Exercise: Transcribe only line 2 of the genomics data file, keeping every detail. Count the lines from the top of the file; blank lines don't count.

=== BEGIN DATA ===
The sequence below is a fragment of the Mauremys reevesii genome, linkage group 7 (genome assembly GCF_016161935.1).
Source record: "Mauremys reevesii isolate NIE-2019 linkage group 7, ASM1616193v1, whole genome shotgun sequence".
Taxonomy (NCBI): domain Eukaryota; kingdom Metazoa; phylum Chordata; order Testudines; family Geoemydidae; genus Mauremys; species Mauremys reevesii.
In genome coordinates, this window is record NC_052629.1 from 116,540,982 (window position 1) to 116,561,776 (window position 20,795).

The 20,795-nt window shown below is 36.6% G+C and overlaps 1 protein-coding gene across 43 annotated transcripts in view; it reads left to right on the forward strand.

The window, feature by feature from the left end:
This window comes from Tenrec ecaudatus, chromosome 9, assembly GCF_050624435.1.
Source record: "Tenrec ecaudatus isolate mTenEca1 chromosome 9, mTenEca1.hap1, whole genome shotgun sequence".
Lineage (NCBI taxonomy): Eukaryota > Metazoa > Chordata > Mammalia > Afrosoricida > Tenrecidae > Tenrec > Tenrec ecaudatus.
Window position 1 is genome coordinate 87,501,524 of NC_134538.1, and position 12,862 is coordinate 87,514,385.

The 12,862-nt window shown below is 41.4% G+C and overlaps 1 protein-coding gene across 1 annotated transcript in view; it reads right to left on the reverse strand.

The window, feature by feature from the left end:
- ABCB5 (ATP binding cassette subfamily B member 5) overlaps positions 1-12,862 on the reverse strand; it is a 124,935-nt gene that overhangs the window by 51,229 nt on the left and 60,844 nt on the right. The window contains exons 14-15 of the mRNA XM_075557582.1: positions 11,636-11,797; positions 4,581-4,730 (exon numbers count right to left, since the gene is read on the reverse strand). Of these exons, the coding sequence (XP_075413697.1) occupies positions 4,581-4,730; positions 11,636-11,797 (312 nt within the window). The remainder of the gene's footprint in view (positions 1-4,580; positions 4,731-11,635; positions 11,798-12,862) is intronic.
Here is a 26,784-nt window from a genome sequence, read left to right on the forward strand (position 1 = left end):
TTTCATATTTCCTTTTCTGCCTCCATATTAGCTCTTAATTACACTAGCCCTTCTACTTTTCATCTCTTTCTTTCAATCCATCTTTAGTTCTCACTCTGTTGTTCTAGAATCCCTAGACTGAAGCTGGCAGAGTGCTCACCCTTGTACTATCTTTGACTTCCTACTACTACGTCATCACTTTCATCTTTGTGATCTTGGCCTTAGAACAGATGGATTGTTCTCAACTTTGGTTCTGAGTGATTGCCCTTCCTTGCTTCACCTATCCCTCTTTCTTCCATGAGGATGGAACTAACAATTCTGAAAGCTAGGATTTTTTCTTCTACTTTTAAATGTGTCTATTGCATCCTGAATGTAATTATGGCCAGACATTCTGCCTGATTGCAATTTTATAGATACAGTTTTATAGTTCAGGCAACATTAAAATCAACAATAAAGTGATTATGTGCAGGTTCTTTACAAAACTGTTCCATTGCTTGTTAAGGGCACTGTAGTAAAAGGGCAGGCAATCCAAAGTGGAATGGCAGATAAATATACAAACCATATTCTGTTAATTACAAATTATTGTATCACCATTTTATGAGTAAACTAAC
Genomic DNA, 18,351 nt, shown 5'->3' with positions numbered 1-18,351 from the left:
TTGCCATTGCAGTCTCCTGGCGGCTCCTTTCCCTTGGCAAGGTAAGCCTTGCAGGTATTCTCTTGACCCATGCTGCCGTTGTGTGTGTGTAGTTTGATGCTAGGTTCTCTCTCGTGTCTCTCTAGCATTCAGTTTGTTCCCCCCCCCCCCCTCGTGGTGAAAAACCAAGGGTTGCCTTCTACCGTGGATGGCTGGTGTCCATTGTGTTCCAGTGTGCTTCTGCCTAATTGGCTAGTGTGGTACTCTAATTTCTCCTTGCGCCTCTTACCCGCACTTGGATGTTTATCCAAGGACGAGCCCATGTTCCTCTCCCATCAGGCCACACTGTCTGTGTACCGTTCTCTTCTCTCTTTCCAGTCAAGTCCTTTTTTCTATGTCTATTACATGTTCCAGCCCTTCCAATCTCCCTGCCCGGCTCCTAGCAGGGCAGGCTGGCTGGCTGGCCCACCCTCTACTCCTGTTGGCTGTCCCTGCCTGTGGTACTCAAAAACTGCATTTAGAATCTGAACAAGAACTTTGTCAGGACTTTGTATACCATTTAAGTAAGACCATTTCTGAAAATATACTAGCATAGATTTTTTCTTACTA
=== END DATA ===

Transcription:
Source record: "Mauremys reevesii isolate NIE-2019 linkage group 7, ASM1616193v1, whole genome shotgun sequence".